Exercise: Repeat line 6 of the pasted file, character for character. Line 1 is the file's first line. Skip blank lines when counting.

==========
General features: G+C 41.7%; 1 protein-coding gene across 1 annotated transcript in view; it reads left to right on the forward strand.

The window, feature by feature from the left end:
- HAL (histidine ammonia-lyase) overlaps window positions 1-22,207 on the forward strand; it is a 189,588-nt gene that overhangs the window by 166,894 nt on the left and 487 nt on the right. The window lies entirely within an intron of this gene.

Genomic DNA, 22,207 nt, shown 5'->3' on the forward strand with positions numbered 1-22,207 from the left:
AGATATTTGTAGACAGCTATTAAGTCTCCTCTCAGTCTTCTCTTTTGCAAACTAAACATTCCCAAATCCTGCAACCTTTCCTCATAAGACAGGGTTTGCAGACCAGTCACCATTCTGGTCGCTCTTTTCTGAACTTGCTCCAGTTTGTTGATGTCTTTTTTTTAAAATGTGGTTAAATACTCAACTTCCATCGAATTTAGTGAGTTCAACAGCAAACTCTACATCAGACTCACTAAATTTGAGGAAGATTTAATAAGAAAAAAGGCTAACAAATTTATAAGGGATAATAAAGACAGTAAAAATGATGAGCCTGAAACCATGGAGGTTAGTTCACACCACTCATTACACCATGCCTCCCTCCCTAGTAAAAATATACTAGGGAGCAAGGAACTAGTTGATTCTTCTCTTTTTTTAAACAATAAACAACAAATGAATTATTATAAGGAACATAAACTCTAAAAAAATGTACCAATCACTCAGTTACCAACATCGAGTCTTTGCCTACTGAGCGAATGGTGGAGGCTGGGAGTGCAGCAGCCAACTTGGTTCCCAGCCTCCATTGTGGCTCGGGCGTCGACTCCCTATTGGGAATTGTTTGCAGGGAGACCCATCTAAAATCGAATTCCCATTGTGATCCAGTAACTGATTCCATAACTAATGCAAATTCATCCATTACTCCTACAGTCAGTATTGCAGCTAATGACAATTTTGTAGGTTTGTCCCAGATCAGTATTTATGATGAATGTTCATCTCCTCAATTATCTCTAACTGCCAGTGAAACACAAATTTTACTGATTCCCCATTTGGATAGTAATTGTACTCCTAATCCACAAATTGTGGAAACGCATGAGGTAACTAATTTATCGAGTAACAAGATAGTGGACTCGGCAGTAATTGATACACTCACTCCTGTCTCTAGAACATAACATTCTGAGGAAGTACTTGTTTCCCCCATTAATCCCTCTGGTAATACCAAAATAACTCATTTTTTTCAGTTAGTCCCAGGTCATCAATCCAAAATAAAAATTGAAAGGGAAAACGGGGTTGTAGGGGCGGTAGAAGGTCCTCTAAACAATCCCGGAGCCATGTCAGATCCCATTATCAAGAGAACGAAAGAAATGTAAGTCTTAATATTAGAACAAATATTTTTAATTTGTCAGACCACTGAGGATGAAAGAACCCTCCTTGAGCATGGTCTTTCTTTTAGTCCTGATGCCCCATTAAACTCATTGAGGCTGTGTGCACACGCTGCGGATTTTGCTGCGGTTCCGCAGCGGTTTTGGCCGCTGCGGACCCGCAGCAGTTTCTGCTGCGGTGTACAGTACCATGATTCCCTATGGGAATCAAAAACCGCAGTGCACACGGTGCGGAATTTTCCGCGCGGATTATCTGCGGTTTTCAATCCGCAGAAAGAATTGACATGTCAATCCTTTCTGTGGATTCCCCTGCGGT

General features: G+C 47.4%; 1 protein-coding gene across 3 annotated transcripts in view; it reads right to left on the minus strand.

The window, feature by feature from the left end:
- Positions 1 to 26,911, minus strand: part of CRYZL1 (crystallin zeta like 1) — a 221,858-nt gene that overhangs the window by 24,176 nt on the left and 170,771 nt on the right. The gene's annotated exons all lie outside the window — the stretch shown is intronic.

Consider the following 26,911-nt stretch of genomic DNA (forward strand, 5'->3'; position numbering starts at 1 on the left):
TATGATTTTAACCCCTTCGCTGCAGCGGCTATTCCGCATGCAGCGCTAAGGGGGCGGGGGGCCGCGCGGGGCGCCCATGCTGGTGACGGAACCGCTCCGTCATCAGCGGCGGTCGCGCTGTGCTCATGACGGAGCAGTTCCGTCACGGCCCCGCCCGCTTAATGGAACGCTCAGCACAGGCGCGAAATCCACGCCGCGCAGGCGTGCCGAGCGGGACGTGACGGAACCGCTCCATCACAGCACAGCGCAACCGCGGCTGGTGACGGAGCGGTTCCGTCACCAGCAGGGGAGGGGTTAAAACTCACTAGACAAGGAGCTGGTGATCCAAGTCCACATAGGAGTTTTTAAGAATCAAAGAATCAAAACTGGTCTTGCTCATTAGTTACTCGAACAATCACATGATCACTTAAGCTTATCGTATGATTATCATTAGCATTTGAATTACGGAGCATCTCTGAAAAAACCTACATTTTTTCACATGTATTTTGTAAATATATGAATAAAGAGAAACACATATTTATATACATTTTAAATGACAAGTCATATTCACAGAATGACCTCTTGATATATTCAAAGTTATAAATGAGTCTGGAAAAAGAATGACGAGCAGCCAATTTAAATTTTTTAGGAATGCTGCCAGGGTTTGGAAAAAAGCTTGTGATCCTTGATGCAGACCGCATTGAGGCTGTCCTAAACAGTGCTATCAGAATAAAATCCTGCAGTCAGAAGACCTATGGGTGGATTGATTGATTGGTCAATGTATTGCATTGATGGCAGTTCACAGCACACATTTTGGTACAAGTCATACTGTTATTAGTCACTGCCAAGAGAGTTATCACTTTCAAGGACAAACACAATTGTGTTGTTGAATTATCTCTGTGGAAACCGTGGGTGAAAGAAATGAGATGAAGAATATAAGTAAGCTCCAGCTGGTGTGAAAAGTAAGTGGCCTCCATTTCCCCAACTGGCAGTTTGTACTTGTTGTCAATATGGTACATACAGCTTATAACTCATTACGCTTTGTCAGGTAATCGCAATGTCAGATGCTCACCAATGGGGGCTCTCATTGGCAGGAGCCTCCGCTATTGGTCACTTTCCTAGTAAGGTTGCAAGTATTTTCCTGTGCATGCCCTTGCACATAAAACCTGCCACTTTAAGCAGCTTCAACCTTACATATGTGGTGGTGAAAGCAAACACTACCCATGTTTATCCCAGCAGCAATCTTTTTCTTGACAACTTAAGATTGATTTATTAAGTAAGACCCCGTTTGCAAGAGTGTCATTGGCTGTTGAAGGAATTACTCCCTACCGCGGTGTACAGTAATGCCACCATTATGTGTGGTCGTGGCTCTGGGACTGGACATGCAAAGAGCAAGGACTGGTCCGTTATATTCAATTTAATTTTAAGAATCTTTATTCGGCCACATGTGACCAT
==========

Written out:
General features: G+C 47.4%; 1 protein-coding gene across 3 annotated transcripts in view; it reads right to left on the minus strand.